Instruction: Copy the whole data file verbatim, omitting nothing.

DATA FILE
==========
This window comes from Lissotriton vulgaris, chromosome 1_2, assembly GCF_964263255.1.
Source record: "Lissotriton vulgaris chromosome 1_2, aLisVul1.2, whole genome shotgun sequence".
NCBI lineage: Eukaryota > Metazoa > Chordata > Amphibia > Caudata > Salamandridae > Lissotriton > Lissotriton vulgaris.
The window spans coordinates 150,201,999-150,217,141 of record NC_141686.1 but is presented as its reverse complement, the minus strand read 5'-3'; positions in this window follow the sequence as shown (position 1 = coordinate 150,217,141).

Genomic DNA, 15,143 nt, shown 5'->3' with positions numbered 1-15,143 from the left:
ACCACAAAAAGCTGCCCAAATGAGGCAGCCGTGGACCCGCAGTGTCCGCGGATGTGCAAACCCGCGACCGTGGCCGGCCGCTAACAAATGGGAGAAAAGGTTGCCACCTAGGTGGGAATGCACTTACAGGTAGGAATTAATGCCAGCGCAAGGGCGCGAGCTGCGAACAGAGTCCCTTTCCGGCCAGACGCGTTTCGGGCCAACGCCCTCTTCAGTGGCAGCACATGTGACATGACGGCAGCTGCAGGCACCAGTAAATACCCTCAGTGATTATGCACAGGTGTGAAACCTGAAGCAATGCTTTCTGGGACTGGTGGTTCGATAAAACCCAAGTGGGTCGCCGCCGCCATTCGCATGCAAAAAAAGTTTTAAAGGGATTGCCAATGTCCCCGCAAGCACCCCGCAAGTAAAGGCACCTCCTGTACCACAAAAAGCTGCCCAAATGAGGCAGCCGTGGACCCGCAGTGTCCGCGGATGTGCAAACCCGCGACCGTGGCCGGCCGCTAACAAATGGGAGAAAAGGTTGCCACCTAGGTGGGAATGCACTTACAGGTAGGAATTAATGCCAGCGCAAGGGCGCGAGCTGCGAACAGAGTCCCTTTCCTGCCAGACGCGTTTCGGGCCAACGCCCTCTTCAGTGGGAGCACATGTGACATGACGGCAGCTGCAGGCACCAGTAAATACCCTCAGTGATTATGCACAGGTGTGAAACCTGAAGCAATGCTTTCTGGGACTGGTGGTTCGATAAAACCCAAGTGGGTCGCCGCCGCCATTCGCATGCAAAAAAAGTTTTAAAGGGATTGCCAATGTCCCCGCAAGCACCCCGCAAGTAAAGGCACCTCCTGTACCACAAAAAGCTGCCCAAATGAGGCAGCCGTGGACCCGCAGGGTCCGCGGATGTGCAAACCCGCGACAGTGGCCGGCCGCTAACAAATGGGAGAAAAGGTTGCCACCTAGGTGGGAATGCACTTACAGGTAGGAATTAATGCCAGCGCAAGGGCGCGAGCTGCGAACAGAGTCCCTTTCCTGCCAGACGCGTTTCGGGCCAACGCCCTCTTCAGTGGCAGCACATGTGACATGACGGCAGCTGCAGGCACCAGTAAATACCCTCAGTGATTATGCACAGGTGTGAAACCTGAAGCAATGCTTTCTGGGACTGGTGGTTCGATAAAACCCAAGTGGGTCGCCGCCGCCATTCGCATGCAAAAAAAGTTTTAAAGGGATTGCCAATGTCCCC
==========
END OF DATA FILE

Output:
This window comes from Lissotriton vulgaris, chromosome 1_2, assembly GCF_964263255.1.
Source record: "Lissotriton vulgaris chromosome 1_2, aLisVul1.2, whole genome shotgun sequence".
NCBI lineage: Eukaryota > Metazoa > Chordata > Amphibia > Caudata > Salamandridae > Lissotriton > Lissotriton vulgaris.
The window spans coordinates 150,201,999-150,217,141 of record NC_141686.1 but is presented as its reverse complement, the minus strand read 5'-3'; positions in this window follow the sequence as shown (position 1 = coordinate 150,217,141).

Genomic DNA, 15,143 nt, shown 5'->3' with positions numbered 1-15,143 from the left:
ACCACAAAAAGCTGCCCAAATGAGGCAGCCGTGGACCCGCAGTGTCCGCGGATGTGCAAACCCGCGACCGTGGCCGGCCGCTAACAAATGGGAGAAAAGGTTGCCACCTAGGTGGGAATGCACTTACAGGTAGGAATTAATGCCAGCGCAAGGGCGCGAGCTGCGAACAGAGTCCCTTTCCGGCCAGACGCGTTTCGGGCCAACGCCCTCTTCAGTGGCAGCACATGTGACATGACGGCAGCTGCAGGCACCAGTAAATACCCTCAGTGATTATGCACAGGTGTGAAACCTGAAGCAATGCTTTCTGGGACTGGTGGTTCGATAAAACCCAAGTGGGTCGCCGCCGCCATTCGCATGCAAAAAAAGTTTTAAAGGGATTGCCAATGTCCCCGCAAGCACCCCGCAAGTAAAGGCACCTCCTGTACCACAAAAAGCTGCCCAAATGAGGCAGCCGTGGACCCGCAGTGTCCGCGGATGTGCAAACCCGCGACCGTGGCCGGCCGCTAACAAATGGGAGAAAAGGTTGCCACCTAGGTGGGAATGCACTTACAGGTAGGAATTAATGCCAGCGCAAGGGCGCGAGCTGCGAACAGAGTCCCTTTCCTGCCAGACGCGTTTCGGGCCAACGCCCTCTTCAGTGGGAGCACATGTGACATGACGGCAGCTGCAGGCACCAGTAAATACCCTCAGTGATTATGCACAGGTGTGAAACCTGAAGCAATGCTTTCTGGGACTGGTGGTTCGATAAAACCCAAGTGGGTCGCCGCCGCCATTCGCATGCAAAAAAAGTTTTAAAGGGATTGCCAATGTCCCCGCAAGCACCCCGCAAGTAAAGGCACCTCCTGTACCACAAAAAGCTGCCCAAATGAGGCAGCCGTGGACCCGCAGGGTCCGCGGATGTGCAAACCCGCGACAGTGGCCGGCCGCTAACAAATGGGAGAAAAGGTTGCCACCTAGGTGGGAATGCACTTACAGGTAGGAATTAATGCCAGCGCAAGGGCGCGAGCTGCGAACAGAGTCCCTTTCCTGCCAGACGCGTTTCGGGCCAACGCCCTCTTCAGTGGCAGCACATGTGACATGACGGCAGCTGCAGGCACCAGTAAATACCCTCAGTGATTATGCACAGGTGTGAAACCTGAAGCAATGCTTTCTGGGACTGGTGGTTCGATAAAACCCAAGTGGGTCGCCGCCGCCATTCGCATGCAAAAAAAGTTTTAAAGGGATTGCCAATGTCCCC